Mr. Hawthorne seems to have shared somewhat in the feeling common to New Englanders, of the higher culture and quieter nature, who tell us of their longings for the ‘Old Home,’ and their love of its special English features.  We are acquainted with New Englanders in whom the Old home feeling is at times inexpressibly strong.  When their life has been more than usually moved down to the roots of it under the influence of a great sorrow, it has seemed as though they touched England at that depth, and they have experienced a ‘blind, pathetic tendency’ to wander back to the old place once more.  Having no wish to disparage their own country, they yet feel there is something in English air and the tender sweetness of the green grass; the lark, singing in the blue sky overhead; our wild flowers, which seem as the affectionate diminutives used by Nature in her fondest speech; our field foot-paths that wander and shady lanes that loiter along their lines of beauty; the homesteads that nestle in the heart of rural life, and thatched cottages that peep on the wayfarer through their wreaths of honeysuckle and roses; our grand Gothic cathedrals, grey old Norman towers, and village church-spires; the long, rich grass that fattens round the old abbeys, which they cannot find in their own country.  We have heard them say that the only real quiet life seems to be in England, and the only stillness sacred for the dead to rest in seems to lie under the mossy stone or daisied mound of an English country churchyard.  Home is not easily extemporised on so vast a scale as is mapped out in America; and England alone, with her nestling nooks and old associations and brooding peace, satisfies the finer sense.*  Mr. Hawthorne confesses that ‘However one’s Yankee patriotism may struggle against the admission, it must be owned that the trees and other objects of an English landscape take hold of the observer by numberless minute tendrils, as it were, which, look as closely as we choose, we never find in an American scene.  Visiting these famous localities, I hope that I do not compromise my American patriotism by acknowledging that I was often conscious of a fervent hereditary attachment to the native soil of our forefathers, and felt it to be our own “old Home.” ‘  He thinks it a charming country on a very small scale, wherein Nature works with a pre-Raphaelite minuteness, much patient affection, and many tender sympathies, her handiwork being inimitable about the trunks of our trees, a square foot of old wall, and a yard or two of dense green hedge; a sprig of ivy embroidering an old boundary-fence, or the mosses taking shape in the cut letters of a name on a tombstone and keeping some forgotten memory green.  On the whole, we have no doubt that Mr. Hawthorne found England much too good for the English.  For his part, he says, he used to wish they could annex the island, ‘transferring the thirty millions of inhabitants to some convenient wilderness in the great West, and putting half or a quarter as many of ourselves into their places.  The change would he beneficial to both parties.  We, in our dry atmosphere, are getting too nervous, haggard, dyspeptic, extenuated, unsubstantial, theoretic, and need to be made grosser.  John Bull, on the other hand, has grown bulbous, long-bodied, short-legged, heavy-witted, material, and, in a word, too intensely English.  In a few more centuries he will be the earthliest creature that ever the earth saw ‘—unless, we presume, such an intermixture and amalgamation with our American cousins should take place.  But our little island refuses all such patronage steadily as does the national character.  Besides which, what does Mr. Hawthorne say of our picturesque foot-paths that go winding from stile to stile, and village to village, by green hedgerows and park-palings and gurgling brooks and lonely farmhouses; keeping from age to age their sacred right of way?   ‘An American farmer would plough across such a path, and obliterate it with his hills of potatoes and Indian corn; but here it is protected by law, and still more by the sacredness that inevitably springs up in the soil along the well-defined footprints of centuries.  Old associations are sure to be fragrant herbs in English nostrils; we pull them up as weeds.’  So that on the whole, perhaps, it were as well that we should not be ferried across the Atlantic just yet.  We should like to love the island a little longer, and keep in sanctity many of its immemorial characteristics.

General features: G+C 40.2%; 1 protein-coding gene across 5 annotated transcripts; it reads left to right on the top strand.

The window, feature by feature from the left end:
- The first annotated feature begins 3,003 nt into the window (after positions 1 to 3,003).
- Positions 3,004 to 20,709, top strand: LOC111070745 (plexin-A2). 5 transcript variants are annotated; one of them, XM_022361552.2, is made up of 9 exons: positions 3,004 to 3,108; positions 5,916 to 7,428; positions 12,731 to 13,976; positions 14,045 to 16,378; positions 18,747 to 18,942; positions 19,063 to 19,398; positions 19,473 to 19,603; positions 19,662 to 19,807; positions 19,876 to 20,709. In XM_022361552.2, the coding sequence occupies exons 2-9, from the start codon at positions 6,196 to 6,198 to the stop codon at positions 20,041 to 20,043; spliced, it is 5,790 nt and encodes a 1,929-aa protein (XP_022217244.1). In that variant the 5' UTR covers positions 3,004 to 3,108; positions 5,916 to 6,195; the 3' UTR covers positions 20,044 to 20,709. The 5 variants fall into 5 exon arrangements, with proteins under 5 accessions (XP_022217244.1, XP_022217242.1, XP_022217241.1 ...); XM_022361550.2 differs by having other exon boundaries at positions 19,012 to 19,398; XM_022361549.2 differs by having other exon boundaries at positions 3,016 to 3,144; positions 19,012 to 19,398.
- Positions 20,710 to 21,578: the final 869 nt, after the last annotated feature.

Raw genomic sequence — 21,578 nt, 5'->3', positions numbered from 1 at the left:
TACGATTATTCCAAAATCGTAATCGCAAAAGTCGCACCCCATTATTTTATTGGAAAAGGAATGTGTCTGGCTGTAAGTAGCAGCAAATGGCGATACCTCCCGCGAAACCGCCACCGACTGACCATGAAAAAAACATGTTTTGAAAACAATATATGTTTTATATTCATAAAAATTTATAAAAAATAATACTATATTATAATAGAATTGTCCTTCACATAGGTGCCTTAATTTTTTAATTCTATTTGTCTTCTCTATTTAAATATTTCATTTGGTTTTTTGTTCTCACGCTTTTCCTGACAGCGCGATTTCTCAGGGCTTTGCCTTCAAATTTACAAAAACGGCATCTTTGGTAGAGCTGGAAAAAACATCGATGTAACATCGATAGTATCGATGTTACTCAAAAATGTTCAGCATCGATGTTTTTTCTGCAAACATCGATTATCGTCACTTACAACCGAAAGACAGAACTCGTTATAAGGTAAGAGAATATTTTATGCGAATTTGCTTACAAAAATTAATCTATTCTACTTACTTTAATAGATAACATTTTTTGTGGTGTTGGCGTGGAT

We find nothing whatever in Mr. Hawthorne’s English experience to account for his acrimony.  He has recorded no proof that either the country or the national character deserved the bitterness which he appears to have felt before he came hither, and with which he has gone grumbling home.  He lets out that he seldom came into personal relations with an Englishman without beginning to like him, and feeling the favourable impression wax stronger with the progress of the acquaintance.  Again, he confesses that an American in an English house will ‘soon adopt the opinion that the English are the very kindest people on the earth, and will retain the idea as long, at least, as he remains on the inner side of the threshold.’  Once outside, Mr. Hawthorne opines that the magnetism which attracts within the magic line, becomes repellent to all beyond.  It is very unfair, however, that because the Yankee contracts into the chilling consciousness of his national self when he gets outside the circle of genial warmth, welling humanity, and hearty hospitality, and begins remembering his prejudices, the English character should be held at fault, and charged with the blame.  The ‘acrid quality’ which Mr. Hawthorne speaks of as being in the moral atmosphere of England, will, we fear, be found in his own nature.  He met with friends most cordially kind, ‘dear friends, genial, outspoken, open-hearted Englishmen,’ who represented the national nature at its best, from the one who made his visit to Oxford so sunny in memory, to the young friend who